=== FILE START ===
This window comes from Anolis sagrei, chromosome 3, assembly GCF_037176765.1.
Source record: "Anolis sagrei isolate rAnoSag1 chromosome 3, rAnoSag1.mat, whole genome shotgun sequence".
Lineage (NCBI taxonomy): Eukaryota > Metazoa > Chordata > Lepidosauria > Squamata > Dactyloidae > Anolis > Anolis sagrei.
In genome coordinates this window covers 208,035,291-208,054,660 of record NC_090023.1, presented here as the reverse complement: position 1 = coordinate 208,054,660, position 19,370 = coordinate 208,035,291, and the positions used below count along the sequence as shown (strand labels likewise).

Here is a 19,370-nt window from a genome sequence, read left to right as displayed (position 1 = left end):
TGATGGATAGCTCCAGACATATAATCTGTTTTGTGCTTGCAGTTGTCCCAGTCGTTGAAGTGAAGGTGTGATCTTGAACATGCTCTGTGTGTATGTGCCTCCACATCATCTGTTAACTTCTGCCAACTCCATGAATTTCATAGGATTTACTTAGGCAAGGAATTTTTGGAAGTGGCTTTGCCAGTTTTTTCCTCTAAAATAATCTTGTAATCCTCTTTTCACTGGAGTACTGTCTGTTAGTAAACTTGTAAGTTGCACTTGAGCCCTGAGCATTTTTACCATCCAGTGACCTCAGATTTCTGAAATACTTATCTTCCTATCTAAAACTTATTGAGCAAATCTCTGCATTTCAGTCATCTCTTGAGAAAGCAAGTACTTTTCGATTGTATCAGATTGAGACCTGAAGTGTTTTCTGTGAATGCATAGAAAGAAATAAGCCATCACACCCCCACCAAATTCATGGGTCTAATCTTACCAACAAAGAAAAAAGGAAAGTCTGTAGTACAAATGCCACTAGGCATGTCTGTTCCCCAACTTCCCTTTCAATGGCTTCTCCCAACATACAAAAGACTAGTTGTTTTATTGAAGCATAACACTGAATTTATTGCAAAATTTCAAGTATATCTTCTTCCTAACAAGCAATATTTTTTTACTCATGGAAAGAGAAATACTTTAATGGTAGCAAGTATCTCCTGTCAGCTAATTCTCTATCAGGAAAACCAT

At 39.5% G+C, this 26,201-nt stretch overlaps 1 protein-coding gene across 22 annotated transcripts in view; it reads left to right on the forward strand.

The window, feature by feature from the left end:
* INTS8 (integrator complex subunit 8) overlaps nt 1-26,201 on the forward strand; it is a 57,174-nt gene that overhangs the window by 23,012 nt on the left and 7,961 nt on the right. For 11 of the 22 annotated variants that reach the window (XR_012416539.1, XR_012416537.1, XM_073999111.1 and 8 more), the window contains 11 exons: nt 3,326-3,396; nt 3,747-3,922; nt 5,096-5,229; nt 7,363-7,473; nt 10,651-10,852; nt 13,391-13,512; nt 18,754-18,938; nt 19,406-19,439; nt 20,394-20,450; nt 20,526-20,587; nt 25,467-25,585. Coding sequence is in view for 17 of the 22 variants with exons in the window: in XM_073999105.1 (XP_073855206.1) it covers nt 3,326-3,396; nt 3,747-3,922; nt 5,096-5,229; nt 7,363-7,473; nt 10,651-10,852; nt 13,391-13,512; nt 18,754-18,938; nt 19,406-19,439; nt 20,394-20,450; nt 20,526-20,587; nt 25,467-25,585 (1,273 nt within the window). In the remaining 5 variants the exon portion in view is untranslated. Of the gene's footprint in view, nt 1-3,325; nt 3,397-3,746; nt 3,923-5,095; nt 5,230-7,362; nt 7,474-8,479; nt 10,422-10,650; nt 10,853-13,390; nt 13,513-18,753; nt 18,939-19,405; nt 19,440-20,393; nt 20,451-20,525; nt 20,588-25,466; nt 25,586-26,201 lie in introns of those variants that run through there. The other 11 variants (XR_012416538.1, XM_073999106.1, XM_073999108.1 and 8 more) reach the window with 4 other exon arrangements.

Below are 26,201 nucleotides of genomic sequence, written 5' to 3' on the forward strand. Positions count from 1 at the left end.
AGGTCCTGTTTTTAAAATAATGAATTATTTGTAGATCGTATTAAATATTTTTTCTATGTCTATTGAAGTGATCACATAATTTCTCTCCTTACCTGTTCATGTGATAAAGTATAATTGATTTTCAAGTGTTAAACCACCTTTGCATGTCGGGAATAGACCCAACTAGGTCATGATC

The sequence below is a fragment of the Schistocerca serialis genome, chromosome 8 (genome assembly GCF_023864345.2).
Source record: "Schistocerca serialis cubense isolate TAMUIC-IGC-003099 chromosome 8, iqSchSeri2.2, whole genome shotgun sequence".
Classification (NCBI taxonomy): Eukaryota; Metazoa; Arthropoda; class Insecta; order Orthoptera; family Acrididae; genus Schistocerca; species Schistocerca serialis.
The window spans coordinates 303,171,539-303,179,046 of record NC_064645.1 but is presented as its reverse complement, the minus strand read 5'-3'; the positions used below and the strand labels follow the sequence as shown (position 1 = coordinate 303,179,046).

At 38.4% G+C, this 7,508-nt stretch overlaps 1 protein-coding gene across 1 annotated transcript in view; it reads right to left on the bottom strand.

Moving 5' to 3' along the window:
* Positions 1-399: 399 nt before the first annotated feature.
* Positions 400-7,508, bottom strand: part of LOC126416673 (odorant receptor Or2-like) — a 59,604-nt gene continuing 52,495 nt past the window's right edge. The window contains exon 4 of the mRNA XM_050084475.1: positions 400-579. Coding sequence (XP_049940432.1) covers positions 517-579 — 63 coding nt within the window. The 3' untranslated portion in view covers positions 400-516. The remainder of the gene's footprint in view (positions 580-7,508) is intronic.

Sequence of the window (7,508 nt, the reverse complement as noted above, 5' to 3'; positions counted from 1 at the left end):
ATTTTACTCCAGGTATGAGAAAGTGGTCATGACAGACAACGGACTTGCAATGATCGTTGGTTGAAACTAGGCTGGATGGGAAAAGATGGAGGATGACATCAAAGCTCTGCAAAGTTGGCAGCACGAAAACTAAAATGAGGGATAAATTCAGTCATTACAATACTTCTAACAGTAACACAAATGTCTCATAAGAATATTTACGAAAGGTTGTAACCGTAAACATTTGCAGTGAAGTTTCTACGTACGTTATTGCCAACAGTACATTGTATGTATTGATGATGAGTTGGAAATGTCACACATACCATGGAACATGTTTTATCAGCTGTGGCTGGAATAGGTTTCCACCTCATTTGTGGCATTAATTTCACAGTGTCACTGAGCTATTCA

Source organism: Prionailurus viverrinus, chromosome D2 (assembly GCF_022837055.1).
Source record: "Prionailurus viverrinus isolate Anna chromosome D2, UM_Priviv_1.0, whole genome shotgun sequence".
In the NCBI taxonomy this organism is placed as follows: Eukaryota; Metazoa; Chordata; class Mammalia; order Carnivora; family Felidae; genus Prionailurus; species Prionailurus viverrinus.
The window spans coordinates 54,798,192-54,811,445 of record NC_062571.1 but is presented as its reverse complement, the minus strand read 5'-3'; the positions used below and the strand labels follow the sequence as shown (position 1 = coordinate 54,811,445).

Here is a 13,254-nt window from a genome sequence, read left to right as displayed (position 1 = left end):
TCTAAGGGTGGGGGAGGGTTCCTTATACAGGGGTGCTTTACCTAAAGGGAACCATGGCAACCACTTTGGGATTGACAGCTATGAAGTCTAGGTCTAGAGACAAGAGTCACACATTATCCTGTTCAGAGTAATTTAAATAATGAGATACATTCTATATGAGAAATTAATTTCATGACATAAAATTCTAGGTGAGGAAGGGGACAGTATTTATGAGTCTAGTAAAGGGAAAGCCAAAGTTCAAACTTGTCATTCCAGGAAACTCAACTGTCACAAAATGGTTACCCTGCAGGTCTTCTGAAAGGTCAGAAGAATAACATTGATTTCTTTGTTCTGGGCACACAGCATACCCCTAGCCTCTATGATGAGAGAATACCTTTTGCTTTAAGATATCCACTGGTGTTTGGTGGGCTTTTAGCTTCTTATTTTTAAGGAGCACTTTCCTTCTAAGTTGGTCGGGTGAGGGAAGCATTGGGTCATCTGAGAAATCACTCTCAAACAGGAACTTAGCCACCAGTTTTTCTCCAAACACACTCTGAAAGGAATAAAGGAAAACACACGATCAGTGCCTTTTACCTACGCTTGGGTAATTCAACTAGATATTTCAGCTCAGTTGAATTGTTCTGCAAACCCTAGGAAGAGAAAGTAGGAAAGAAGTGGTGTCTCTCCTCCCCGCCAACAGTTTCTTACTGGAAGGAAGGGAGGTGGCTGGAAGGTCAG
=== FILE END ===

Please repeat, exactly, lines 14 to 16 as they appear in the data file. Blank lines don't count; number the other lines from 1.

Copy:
Classification (NCBI taxonomy): Eukaryota; Metazoa; Arthropoda; class Insecta; order Orthoptera; family Acrididae; genus Schistocerca; species Schistocerca serialis.
The window spans coordinates 303,171,539-303,179,046 of record NC_064645.1 but is presented as its reverse complement, the minus strand read 5'-3'; the positions used below and the strand labels follow the sequence as shown (position 1 = coordinate 303,179,046).

At 38.4% G+C, this 7,508-nt stretch overlaps 1 protein-coding gene across 1 annotated transcript in view; it reads right to left on the bottom strand.